JAKARTA - Slum dwellers in Indonesia have launched a landmark legal case to challenge a decades-old law which has been used to forcibly remove thousands of families, amid a wave of evictions in the country's capital.
The case comes as authorities ramp up efforts to clear housing along a main river bank in Jakarta, the sprawling capital of 10 million people, to pave the way for an ambitious flood mitigation project.
Local residents have asked the court to declare a law enacted in 1960 as unconstitutional as it "gives the government a great authority to take the land from the people" without due consultation, court documents show.
"I see more and more people suffering like me. This is wrong, this is inhumane," said Mansur Daud, who was evicted last year from a slum in west Jakarta to make way for the project.
The 54-year-old hawker launched the legal challenge with two others this week, saying they want justice to be upheld.
"There was no dialogue, no compensation. I have to live at my parents' house now, my children were traumatized by the eviction, where is the justice?" he told the Thomson Reuters Foundation on Friday.
The 1960 law prohibits the use of land without permission from the rightful owner, but land rights advocates argue it has long been invoked in favor of the authorities.
Lawyer Alldo Fellix Januardy said the law unfairly targets slum dwellers and the poor who cannot provide proof of land ownership, due to a legacy of unclear and overlapping land titles, as well as bureaucracy in Indonesia.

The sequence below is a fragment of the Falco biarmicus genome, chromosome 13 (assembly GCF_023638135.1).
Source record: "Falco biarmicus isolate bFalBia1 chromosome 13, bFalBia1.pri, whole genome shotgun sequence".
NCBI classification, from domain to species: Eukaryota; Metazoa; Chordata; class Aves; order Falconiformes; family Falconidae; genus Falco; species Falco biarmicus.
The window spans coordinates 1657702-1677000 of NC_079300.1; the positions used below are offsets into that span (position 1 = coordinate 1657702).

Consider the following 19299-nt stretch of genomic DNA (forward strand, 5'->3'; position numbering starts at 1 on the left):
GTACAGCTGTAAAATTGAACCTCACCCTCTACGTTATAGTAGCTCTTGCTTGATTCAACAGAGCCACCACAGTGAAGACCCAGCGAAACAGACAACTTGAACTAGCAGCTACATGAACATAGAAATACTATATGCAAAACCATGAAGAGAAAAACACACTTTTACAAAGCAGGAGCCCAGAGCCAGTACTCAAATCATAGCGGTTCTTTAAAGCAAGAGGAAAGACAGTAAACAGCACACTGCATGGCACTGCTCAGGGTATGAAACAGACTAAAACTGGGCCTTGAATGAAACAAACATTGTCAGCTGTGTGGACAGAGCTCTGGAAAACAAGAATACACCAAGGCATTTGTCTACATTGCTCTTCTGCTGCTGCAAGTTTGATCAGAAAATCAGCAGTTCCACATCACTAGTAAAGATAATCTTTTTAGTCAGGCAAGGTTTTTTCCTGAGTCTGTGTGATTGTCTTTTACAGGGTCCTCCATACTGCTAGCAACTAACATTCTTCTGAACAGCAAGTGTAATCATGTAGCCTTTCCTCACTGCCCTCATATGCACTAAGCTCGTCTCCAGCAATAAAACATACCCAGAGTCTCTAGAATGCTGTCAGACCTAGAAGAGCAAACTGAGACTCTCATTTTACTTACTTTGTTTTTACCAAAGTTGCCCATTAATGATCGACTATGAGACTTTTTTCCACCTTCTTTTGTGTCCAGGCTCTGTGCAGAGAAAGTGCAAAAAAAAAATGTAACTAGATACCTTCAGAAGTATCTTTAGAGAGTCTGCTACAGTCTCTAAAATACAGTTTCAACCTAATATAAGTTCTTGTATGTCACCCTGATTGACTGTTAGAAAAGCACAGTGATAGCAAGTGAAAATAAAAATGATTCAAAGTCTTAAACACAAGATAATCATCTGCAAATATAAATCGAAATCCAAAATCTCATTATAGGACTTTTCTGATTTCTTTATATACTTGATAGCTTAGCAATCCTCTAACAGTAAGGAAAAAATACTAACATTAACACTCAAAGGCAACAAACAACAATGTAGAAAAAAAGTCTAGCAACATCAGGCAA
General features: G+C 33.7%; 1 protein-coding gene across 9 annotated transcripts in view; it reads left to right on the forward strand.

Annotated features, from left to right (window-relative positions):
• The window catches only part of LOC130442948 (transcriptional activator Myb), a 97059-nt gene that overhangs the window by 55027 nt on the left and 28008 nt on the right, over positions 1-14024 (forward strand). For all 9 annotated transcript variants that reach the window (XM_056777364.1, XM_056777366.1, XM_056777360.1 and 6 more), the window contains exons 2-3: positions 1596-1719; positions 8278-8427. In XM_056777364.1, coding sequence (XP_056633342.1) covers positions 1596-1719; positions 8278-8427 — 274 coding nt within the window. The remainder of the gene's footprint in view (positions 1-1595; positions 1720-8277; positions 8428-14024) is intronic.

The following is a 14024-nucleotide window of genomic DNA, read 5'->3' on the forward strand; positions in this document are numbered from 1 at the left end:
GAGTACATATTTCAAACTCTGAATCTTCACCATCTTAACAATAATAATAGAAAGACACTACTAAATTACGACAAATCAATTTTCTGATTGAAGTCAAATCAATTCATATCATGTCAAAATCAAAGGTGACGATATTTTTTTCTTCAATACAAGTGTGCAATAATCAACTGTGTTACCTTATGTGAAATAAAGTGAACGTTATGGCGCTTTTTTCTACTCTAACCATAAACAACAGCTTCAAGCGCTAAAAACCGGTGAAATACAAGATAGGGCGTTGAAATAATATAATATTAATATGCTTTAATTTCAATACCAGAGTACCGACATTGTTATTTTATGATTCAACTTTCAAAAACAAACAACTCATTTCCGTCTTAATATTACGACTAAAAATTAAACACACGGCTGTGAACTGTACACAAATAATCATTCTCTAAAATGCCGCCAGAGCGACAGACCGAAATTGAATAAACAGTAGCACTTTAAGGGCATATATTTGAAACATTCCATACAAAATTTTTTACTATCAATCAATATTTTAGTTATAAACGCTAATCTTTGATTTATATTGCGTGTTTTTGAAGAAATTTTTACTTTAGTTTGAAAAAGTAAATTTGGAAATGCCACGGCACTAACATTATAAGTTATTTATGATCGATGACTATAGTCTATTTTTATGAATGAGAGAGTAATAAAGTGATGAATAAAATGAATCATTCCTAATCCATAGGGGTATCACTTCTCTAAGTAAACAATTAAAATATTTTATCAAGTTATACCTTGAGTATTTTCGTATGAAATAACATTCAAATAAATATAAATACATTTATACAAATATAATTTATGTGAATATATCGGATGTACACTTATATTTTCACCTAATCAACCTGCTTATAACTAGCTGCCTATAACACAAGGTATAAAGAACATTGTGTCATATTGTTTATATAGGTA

However, he said, this was exacerbated by the fact that the law does not require the government to provide the same proof of title when it is used to evict the residents.
"The problem with land evictions in Indonesia is that nobody has a [land ownership] certificate," said Januardy, who specializes in land rights cases and represents the slum dwellers.
"If nobody has a certificate, then the court should be the one to decide whose land it is but the government never sends cases to court, they just evict people because of this law.
"If we win the case, every forced eviction must be decided through the court before it happens," the lawyer added.
The Constitutional Court has yet to fix a date to start hearing the case.
The Jakarta city government has defended its move and vowed to push ahead with the evictions despite criticism.
Governor Basuki "Ahok" Tjahaja Purnama said the project was necessary to prevent annual floods during monsoon season, and alternative housing had been provided to those affected.
According to the Jakarta Legal Aid Institute, which has been helping evicted families, there were 113 forced evictions last year, with each round typically involving many dwellings. A total of 8,145 families and 6,283 small businesses were affected in 2015, the group said.
Another 325 evictions were set to take place this year, the institute said, citing the government's planning documents.
The latest round of eviction took place Wednesday, which saw bulldozers demolish a waterfront shanty town in Jakarta. It went without protest, but past evictions have sometimes resulted in violence.
In August last year, security forces fired teargas and water cannon after they clashed with residents while clearing a flood-prone area in the capital, with 27 people arrested.